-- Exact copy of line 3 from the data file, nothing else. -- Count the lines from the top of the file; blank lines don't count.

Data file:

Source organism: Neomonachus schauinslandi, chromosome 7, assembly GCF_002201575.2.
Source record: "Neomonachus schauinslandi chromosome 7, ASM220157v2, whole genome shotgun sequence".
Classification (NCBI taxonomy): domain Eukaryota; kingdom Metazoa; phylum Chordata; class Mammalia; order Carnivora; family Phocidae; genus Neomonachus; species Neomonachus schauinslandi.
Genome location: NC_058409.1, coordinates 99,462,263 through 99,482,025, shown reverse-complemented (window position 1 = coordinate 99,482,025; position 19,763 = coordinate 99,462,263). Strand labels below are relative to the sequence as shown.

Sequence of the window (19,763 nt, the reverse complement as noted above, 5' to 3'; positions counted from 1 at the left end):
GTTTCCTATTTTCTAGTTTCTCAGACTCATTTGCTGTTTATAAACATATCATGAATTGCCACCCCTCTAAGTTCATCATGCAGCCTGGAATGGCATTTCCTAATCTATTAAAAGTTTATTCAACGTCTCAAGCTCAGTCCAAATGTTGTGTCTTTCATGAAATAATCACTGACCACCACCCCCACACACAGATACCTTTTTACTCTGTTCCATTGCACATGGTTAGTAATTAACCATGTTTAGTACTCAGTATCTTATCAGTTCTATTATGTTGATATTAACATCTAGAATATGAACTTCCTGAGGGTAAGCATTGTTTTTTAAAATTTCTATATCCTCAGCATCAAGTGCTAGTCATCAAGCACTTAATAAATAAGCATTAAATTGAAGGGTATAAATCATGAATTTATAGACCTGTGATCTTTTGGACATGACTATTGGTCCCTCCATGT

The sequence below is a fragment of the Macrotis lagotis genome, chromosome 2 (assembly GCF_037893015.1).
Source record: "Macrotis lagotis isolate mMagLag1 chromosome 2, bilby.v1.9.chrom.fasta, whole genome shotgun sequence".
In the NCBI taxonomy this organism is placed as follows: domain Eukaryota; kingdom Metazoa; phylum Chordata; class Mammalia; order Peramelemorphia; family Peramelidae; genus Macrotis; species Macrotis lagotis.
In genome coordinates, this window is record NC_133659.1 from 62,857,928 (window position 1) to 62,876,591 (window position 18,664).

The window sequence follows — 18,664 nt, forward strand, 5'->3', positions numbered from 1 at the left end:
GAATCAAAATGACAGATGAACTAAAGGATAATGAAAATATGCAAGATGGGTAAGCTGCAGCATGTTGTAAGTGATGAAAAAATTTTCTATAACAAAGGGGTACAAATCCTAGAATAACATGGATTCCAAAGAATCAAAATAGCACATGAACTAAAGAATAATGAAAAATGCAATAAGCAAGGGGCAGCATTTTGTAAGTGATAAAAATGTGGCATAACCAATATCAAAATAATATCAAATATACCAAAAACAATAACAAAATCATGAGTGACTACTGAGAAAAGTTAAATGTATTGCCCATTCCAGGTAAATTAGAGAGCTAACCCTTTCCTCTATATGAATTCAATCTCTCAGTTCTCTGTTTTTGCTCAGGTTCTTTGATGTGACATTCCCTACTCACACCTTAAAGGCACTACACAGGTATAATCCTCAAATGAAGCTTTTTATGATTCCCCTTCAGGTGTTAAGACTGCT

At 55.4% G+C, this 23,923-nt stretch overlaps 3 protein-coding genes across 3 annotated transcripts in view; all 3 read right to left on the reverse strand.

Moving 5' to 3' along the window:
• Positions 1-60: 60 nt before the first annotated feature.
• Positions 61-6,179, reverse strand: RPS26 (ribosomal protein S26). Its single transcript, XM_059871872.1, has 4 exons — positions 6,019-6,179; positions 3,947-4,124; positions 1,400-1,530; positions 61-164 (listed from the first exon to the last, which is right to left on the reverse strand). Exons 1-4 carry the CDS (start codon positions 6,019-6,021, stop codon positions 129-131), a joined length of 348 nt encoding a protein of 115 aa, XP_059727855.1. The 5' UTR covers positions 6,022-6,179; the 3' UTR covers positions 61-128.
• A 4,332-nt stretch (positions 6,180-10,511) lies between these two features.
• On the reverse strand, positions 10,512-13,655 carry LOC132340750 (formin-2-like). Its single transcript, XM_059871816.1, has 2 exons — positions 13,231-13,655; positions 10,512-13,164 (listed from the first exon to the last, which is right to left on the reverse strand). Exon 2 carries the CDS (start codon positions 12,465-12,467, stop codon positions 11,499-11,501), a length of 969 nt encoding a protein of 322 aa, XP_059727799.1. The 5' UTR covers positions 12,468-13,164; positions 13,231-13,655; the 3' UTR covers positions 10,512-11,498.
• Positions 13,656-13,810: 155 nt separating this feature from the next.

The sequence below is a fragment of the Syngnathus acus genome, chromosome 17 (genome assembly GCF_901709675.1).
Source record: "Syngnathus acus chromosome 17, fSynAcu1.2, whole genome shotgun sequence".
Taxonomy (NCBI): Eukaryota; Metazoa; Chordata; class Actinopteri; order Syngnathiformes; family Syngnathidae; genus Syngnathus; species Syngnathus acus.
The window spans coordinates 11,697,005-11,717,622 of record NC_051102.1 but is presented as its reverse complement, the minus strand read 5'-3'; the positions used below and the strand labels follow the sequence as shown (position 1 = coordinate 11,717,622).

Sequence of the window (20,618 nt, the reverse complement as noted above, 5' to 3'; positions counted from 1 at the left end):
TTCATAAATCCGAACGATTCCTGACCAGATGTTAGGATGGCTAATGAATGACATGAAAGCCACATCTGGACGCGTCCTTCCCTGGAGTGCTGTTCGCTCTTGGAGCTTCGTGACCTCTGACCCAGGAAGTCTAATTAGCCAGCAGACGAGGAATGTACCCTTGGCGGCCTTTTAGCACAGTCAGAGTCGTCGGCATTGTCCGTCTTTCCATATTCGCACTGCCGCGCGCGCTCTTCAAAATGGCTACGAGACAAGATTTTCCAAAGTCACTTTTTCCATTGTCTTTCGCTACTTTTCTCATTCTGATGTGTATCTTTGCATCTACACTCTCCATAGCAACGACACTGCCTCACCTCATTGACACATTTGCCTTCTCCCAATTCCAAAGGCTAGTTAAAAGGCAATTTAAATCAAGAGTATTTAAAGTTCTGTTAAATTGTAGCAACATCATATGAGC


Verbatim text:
Classification (NCBI taxonomy): domain Eukaryota; kingdom Metazoa; phylum Chordata; class Mammalia; order Carnivora; family Phocidae; genus Neomonachus; species Neomonachus schauinslandi.